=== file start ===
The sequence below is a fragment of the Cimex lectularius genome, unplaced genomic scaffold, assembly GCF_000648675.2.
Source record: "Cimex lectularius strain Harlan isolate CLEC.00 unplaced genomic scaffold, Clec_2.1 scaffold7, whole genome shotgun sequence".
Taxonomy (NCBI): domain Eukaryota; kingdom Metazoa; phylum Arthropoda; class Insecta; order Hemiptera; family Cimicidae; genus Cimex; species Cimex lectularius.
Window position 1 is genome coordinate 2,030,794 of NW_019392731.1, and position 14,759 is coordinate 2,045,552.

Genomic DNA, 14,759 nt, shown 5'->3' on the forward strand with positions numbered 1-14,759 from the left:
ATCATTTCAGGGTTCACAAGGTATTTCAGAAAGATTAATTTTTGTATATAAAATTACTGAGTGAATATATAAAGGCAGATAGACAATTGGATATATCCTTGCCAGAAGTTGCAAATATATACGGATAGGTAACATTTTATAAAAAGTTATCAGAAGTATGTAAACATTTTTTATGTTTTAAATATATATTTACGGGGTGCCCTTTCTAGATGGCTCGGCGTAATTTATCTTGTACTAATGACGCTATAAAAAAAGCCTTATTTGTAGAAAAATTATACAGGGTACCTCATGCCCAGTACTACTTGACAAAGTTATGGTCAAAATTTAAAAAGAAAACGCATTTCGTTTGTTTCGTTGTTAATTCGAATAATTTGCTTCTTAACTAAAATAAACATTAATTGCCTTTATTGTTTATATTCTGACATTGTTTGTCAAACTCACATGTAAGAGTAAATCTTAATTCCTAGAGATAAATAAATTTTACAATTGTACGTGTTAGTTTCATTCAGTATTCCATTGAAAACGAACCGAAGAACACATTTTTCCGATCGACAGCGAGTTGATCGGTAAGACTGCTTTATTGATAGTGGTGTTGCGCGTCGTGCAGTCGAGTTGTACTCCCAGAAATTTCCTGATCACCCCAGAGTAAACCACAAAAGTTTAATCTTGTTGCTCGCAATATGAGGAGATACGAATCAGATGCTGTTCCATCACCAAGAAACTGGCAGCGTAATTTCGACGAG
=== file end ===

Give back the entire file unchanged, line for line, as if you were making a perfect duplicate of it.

The sequence below is a fragment of the Cimex lectularius genome, unplaced genomic scaffold, assembly GCF_000648675.2.
Source record: "Cimex lectularius strain Harlan isolate CLEC.00 unplaced genomic scaffold, Clec_2.1 scaffold7, whole genome shotgun sequence".
Taxonomy (NCBI): domain Eukaryota; kingdom Metazoa; phylum Arthropoda; class Insecta; order Hemiptera; family Cimicidae; genus Cimex; species Cimex lectularius.
Window position 1 is genome coordinate 2,030,794 of NW_019392731.1, and position 14,759 is coordinate 2,045,552.

Genomic DNA, 14,759 nt, shown 5'->3' on the forward strand with positions numbered 1-14,759 from the left:
ATCATTTCAGGGTTCACAAGGTATTTCAGAAAGATTAATTTTTGTATATAAAATTACTGAGTGAATATATAAAGGCAGATAGACAATTGGATATATCCTTGCCAGAAGTTGCAAATATATACGGATAGGTAACATTTTATAAAAAGTTATCAGAAGTATGTAAACATTTTTTATGTTTTAAATATATATTTACGGGGTGCCCTTTCTAGATGGCTCGGCGTAATTTATCTTGTACTAATGACGCTATAAAAAAAGCCTTATTTGTAGAAAAATTATACAGGGTACCTCATGCCCAGTACTACTTGACAAAGTTATGGTCAAAATTTAAAAAGAAAACGCATTTCGTTTGTTTCGTTGTTAATTCGAATAATTTGCTTCTTAACTAAAATAAACATTAATTGCCTTTATTGTTTATATTCTGACATTGTTTGTCAAACTCACATGTAAGAGTAAATCTTAATTCCTAGAGATAAATAAATTTTACAATTGTACGTGTTAGTTTCATTCAGTATTCCATTGAAAACGAACCGAAGAACACATTTTTCCGATCGACAGCGAGTTGATCGGTAAGACTGCTTTATTGATAGTGGTGTTGCGCGTCGTGCAGTCGAGTTGTACTCCCAGAAATTTCCTGATCACCCCAGAGTAAACCACAAAAGTTTAATCTTGTTGCTCGCAATATGAGGAGATACGAATCAGATGCTGTTCCATCACCAAGAAACTGGCAGCGTAATTTCGACGAG